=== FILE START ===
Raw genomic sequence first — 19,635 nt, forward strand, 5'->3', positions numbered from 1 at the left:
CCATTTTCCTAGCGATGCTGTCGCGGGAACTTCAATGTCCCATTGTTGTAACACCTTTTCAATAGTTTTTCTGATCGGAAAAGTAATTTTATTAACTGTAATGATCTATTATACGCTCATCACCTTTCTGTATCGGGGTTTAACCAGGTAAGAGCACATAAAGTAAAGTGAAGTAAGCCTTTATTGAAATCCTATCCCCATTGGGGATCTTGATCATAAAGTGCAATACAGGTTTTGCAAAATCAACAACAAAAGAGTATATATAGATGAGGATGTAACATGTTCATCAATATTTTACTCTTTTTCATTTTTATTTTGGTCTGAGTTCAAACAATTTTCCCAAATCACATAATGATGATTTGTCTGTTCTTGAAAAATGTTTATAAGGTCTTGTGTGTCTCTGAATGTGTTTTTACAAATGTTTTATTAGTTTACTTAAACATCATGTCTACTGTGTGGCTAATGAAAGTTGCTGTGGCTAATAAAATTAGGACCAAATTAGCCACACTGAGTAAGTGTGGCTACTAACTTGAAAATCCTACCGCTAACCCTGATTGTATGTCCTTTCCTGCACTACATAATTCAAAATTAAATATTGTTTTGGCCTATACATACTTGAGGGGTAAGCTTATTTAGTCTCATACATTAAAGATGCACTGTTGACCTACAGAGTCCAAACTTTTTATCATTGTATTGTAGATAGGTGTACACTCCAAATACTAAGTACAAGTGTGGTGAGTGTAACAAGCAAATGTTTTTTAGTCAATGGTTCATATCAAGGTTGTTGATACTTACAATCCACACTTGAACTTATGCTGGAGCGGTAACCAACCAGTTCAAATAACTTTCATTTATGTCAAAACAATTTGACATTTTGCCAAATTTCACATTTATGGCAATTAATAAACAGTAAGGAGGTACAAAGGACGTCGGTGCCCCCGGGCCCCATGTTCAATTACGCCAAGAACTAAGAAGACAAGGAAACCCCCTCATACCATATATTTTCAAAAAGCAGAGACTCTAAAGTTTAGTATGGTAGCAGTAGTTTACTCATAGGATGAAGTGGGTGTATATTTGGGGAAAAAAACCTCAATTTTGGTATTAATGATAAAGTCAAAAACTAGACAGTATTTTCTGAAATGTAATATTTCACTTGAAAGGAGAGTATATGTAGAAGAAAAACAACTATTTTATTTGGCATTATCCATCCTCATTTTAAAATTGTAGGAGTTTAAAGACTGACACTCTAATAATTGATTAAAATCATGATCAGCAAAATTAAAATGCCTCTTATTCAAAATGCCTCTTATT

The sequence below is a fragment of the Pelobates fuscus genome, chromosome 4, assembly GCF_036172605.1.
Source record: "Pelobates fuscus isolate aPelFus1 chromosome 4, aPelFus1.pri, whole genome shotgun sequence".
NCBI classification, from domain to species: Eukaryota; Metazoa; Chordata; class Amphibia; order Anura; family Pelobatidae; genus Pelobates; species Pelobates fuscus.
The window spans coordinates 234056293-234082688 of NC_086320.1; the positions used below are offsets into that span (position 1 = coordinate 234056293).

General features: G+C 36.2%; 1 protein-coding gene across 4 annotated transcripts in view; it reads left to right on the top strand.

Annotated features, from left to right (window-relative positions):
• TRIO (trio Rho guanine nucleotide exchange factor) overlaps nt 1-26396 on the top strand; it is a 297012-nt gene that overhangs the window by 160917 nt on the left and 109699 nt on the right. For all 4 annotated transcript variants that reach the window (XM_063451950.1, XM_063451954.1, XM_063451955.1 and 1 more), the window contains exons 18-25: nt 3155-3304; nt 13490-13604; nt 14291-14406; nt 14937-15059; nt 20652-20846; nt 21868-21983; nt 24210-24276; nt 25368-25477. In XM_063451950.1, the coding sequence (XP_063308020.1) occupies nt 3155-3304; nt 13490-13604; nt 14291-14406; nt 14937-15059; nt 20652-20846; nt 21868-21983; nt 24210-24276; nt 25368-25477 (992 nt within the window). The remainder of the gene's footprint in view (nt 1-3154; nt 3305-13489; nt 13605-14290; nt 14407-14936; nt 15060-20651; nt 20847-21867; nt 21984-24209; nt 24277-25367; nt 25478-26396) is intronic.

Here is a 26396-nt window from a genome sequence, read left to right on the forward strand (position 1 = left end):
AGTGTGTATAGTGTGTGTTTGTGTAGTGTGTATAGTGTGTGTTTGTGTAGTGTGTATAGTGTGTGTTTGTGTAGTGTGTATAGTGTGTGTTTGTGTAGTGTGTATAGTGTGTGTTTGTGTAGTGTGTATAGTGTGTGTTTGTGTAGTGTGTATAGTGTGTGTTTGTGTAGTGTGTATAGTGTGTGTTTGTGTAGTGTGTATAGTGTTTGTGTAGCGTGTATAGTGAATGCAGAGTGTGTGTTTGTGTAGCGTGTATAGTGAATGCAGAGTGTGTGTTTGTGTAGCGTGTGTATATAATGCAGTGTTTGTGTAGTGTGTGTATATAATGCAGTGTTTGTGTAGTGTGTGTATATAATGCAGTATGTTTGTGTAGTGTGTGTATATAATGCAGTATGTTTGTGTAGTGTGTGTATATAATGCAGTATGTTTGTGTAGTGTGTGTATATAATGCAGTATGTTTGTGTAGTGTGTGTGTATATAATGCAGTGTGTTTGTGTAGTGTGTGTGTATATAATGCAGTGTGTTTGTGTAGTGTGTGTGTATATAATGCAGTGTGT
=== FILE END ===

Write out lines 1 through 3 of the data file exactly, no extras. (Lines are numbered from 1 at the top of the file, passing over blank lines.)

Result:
Raw genomic sequence first — 19,635 nt, forward strand, 5'->3', positions numbered from 1 at the left:
CCATTTTCCTAGCGATGCTGTCGCGGGAACTTCAATGTCCCATTGTTGTAACACCTTTTCAATAGTTTTTCTGATCGGAAAAGTAATTTTATTAACTGTAATGATCTATTATACGCTCATCACCTTTCTGTATCGGGGTTTAACCAGGTAAGAGCACATAAAGTAAAGTGAAGTAAGCCTTTATTGAAATCCTATCCCCATTGGGGATCTTGATCATAAAGTGCAATACAGGTTTTGCAAAATCAACAACAAAAGAGTATATATAGATGAGGATGTAACATGTTCATCAATATTTTACTCTTTTTCATTTTTATTTTGGTCTGAGTTCAAACAATTTTCCCAAATCACATAATGATGATTTGTCTGTTCTTGAAAAATGTTTATAAGGTCTTGTGTGTCTCTGAATGTGTTTTTACAAATGTTTTATTAGTTTACTTAAACATCATGTCTACTGTGTGGCTAATGAAAGTTGCTGTGGCTAATAAAATTAGGACCAAATTAGCCACACTGAGTAAGTGTGGCTACTAACTTGAAAATCCTACCGCTAACCCTGATTGTATGTCCTTTCCTGCACTACATAATTCAAAATTAAATATTGTTTTGGCCTATACATACTTGAGGGGTAAGCTTATTTAGTCTCATACATTAAAGATGCACTGTTGACCTACAGAGTCCAAACTTTTTATCATTGTATTGTAGATAGGTGTACACTCCAAATACTAAGTACAAGTGTGGTGAGTGTAACAAGCAAATGTTTTTTAGTCAATGGTTCATATCAAGGTTGTTGATACTTACAATCCACACTTGAACTTATGCTGGAGCGGTAACCAACCAGTTCAAATAACTTTCATTTATGTCAAAACAATTTGACATTTTGCCAAATTTCACATTTATGGCAATTAATAAACAGTAAGGAGGTACAAAGGACGTCGGTGCCCCCGGGCCCCATGTTCAATTACGCCAAGAACTAAGAAGACAAGGAAACCCCCTCATACCATATATTTTCAAAAAGCAGAGACTCTAAAGTTTAGTATGGTAGCAGTAGTTTACTCATAGGATGAAGTGGGTGTATATTTGGGGAAAAAAACCTCAATTTTGGTATTAATGATAAAGTCAAAAACTAGACAGTATTTTCTGAAATGTAATATTTCACTTGAAAGGAGAGTATATGTAGAAGAAAAACAACTATTTTATTTGGCATTATCCATCCTCATTTTAAAATTGTAGGAGTTTAAAGACTGACACTCTAATAATTGATTAAAATCATGATCAGCAAAATTAAAATGCCTCTTATTCAAAATGCCTCTTATT

The sequence below is a fragment of the Pelobates fuscus genome, chromosome 4, assembly GCF_036172605.1.